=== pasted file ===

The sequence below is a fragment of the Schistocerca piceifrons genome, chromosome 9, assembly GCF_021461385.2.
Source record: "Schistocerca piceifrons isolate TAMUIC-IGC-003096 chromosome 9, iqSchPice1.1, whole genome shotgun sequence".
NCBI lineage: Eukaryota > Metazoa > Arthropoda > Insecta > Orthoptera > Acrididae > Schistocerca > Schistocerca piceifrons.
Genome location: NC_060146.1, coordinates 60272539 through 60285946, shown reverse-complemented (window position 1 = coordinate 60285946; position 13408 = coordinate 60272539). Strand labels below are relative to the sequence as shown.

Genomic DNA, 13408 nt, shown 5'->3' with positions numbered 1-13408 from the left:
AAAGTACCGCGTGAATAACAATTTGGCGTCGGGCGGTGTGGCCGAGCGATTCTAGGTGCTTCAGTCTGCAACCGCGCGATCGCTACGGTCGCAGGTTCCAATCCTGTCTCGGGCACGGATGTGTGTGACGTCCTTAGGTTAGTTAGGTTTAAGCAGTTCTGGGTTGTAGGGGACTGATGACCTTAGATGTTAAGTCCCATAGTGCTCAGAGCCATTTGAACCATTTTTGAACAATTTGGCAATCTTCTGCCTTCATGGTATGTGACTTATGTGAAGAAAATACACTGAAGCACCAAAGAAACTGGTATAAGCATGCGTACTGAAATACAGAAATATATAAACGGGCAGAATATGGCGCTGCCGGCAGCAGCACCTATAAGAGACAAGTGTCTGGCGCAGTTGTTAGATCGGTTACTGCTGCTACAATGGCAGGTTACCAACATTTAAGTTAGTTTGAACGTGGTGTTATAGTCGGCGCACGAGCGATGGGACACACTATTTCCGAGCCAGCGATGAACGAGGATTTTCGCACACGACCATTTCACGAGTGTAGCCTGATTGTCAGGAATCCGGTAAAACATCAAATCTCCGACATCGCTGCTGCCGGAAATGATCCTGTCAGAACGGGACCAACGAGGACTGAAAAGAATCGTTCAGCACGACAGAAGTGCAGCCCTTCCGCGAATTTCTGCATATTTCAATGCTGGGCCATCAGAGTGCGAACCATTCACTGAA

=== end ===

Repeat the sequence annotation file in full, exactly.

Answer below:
The sequence below is a fragment of the Schistocerca piceifrons genome, chromosome 9, assembly GCF_021461385.2.
Source record: "Schistocerca piceifrons isolate TAMUIC-IGC-003096 chromosome 9, iqSchPice1.1, whole genome shotgun sequence".
NCBI lineage: Eukaryota > Metazoa > Arthropoda > Insecta > Orthoptera > Acrididae > Schistocerca > Schistocerca piceifrons.
Genome location: NC_060146.1, coordinates 60272539 through 60285946, shown reverse-complemented (window position 1 = coordinate 60285946; position 13408 = coordinate 60272539). Strand labels below are relative to the sequence as shown.

Genomic DNA, 13408 nt, shown 5'->3' with positions numbered 1-13408 from the left:
AAAGTACCGCGTGAATAACAATTTGGCGTCGGGCGGTGTGGCCGAGCGATTCTAGGTGCTTCAGTCTGCAACCGCGCGATCGCTACGGTCGCAGGTTCCAATCCTGTCTCGGGCACGGATGTGTGTGACGTCCTTAGGTTAGTTAGGTTTAAGCAGTTCTGGGTTGTAGGGGACTGATGACCTTAGATGTTAAGTCCCATAGTGCTCAGAGCCATTTGAACCATTTTTGAACAATTTGGCAATCTTCTGCCTTCATGGTATGTGACTTATGTGAAGAAAATACACTGAAGCACCAAAGAAACTGGTATAAGCATGCGTACTGAAATACAGAAATATATAAACGGGCAGAATATGGCGCTGCCGGCAGCAGCACCTATAAGAGACAAGTGTCTGGCGCAGTTGTTAGATCGGTTACTGCTGCTACAATGGCAGGTTACCAACATTTAAGTTAGTTTGAACGTGGTGTTATAGTCGGCGCACGAGCGATGGGACACACTATTTCCGAGCCAGCGATGAACGAGGATTTTCGCACACGACCATTTCACGAGTGTAGCCTGATTGTCAGGAATCCGGTAAAACATCAAATCTCCGACATCGCTGCTGCCGGAAATGATCCTGTCAGAACGGGACCAACGAGGACTGAAAAGAATCGTTCAGCACGACAGAAGTGCAGCCCTTCCGCGAATTTCTGCATATTTCAATGCTGGGCCATCAGAGTGCGAACCATTCACTGAA